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Celebrating Justice with the Guzman family

By Kelly Miller Witness for Peace Intern

Pedro, Emily and Logan Guzman have reason to celebrate today. And all the Witness for Peace supporters from across the country that have stood up for the Guzman family should celebrate as well.

After over a year and a half spent in Lumpkin, Georgia’s Stewart Detention Center, Pedro is home. On May 16, after three tense hours of testimony and deliberation in Pedro’s final court hearing, the judge ruled in Pedro’s favor. Yesterday Pedro finally drove home to North Carolina and walked in his front door.

The last 20 months have not been easy for the Guzman family. When Pedro was detained by ICE in September 2009 because he failed to appear in immigration court (immigration officials had sent the notice to the wrong address), the family had no idea what a rocky journey awaited them: physical separation, immense legal fees and psychological trauma have all been painful realities of the family’s struggle with the U.S. immigration system. To read more about the Guzman’s story, click here.

However, this week the journey reached its end. According to Pedro’s wife Emily, the judge granted Pedro relief on two grounds—deportation would result in “extreme hardship” for the family and evidence proved Pedro’s “good moral character.” In an email to friends, family and supporters Emily wrote that, “we sobbed” when hearing the judge pass down the verdict.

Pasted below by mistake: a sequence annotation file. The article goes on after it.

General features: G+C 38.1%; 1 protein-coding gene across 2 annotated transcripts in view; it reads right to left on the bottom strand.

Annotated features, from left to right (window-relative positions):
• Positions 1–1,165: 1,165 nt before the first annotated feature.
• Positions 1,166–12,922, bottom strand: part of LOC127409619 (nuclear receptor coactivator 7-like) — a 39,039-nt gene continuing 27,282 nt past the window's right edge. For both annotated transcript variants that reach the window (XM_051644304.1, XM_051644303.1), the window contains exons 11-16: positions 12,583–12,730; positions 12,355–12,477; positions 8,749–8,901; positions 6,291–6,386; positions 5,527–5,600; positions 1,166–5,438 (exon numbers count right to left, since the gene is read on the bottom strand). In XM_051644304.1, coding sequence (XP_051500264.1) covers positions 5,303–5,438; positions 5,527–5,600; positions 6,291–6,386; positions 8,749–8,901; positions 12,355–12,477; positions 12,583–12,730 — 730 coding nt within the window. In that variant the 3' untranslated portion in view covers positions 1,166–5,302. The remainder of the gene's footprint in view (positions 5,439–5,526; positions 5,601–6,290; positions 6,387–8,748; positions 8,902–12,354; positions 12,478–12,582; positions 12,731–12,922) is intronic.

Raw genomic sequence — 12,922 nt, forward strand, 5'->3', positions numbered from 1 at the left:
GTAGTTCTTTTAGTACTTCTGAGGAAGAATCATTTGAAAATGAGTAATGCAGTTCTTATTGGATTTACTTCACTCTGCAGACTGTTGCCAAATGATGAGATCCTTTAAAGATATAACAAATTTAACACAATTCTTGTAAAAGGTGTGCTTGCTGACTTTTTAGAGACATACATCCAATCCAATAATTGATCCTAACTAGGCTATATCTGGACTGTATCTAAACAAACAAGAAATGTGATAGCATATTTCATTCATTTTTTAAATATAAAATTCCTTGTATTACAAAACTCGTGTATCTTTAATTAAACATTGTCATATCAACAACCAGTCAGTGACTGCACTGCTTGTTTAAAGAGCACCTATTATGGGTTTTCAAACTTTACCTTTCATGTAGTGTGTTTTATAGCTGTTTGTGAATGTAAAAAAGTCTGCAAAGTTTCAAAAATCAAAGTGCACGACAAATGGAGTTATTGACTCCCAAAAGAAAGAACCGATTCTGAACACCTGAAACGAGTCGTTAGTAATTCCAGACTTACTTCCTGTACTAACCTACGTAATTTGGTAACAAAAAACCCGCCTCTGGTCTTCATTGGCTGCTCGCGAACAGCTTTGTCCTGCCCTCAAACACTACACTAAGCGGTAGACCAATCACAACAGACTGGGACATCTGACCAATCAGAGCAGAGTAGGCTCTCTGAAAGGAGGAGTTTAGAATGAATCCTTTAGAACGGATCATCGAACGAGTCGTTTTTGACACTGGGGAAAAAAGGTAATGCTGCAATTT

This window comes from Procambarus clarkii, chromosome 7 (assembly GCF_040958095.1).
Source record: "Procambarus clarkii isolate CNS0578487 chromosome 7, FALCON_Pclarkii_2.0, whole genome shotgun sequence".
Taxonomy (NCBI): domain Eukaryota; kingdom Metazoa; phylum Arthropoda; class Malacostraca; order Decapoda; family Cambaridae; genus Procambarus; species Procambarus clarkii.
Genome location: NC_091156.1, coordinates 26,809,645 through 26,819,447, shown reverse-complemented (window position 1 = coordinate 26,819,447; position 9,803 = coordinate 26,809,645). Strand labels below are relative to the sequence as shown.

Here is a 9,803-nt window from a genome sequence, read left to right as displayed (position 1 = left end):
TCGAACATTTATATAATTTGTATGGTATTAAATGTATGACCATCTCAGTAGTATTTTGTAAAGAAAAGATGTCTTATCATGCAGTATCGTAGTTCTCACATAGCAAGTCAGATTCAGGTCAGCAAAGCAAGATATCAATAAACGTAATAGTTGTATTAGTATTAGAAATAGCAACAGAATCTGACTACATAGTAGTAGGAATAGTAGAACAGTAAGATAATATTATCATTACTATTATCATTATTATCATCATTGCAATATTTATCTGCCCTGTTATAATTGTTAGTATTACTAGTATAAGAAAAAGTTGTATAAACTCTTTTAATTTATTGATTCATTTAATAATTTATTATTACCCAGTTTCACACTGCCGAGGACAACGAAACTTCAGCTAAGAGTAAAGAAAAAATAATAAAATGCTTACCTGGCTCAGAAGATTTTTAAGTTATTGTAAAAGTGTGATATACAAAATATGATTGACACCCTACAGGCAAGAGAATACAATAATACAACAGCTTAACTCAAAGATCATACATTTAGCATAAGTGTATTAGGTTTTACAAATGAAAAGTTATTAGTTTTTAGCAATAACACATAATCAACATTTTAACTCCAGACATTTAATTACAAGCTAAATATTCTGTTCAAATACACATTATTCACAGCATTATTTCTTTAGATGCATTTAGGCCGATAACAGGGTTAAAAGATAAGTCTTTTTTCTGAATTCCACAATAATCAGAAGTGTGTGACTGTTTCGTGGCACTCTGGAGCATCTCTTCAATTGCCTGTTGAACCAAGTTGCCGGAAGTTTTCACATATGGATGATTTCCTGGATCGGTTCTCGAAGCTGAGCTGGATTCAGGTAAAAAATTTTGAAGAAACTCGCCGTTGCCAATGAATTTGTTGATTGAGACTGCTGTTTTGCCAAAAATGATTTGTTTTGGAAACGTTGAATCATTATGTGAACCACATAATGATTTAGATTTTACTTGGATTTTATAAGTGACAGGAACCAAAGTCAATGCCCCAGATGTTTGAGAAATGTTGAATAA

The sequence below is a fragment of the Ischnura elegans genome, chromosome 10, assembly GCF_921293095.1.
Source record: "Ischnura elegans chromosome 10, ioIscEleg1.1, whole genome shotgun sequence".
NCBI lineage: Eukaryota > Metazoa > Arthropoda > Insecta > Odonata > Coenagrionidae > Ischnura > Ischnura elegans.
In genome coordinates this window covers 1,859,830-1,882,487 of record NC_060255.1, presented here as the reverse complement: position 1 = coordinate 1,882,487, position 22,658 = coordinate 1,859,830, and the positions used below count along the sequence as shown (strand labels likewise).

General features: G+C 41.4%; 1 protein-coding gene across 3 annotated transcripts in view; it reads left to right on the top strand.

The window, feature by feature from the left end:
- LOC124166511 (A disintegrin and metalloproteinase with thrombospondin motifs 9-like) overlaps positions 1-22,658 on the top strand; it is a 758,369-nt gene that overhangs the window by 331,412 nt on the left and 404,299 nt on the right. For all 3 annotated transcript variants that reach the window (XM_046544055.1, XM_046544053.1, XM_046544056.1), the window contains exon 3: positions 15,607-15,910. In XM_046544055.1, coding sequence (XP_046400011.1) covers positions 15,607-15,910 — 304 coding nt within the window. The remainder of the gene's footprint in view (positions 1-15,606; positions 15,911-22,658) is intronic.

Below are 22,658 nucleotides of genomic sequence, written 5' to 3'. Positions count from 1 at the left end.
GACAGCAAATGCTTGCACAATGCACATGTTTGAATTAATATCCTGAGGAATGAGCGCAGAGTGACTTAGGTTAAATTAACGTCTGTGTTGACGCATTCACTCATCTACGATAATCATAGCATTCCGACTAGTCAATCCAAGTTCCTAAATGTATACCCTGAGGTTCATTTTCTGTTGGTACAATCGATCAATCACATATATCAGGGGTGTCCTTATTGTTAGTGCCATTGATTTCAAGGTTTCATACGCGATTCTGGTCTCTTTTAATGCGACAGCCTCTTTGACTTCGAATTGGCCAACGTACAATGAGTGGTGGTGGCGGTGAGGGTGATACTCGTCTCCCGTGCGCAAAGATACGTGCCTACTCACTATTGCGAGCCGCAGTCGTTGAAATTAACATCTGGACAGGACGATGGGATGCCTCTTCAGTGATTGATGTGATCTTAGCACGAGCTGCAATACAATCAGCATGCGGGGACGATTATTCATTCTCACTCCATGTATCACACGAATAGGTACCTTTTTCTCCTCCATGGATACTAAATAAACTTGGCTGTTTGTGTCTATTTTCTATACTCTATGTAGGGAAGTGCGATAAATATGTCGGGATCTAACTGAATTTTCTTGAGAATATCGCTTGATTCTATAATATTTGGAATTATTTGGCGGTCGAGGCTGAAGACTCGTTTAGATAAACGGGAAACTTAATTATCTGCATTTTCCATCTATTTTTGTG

“Justice has finally been served. PEDRO IS FREE!!!!!!” wrote Emily.

The ruling is a victory for Logan, Emily and Pedro as well as for all proponents of U.S. immigration reform. However, there are still tens of thousands of immigrants detained throughout the U.S. that more likely to end up being deported, rather than reunited with their families.

“There’s so much money they make from us, but they’re not investing any money in detainees,” said Pedro Guzman of conditions in the for-profit detention center that held him for 20 months. “The treatment you get is like you’re an animal. I have two dogs, and I treat my dogs much better than the detainees are treated in there.”

To read more about the Guzman’s story as well as the reality of life in corporate detention centers, read our article in Witness for Peace’s Winter 2011 newsletter Solidaridad.

We will not rest until unjust detentions and inhumane conditions in detentions centers stop. We will continue to work for comprehensive immigration reform. However, for the moment, we all have reason to rejoice.

“It is so incredibly amazing to be [home] with [Pedro] right now and to see him with Logan,” says Emily. “Logan is the happiest boy on the planet and keeps saying, ‘I am so happy you are home! I feel like I’m dreaming!’

For this reunited family and for the renewed dedication they inspire in us, we are grateful.


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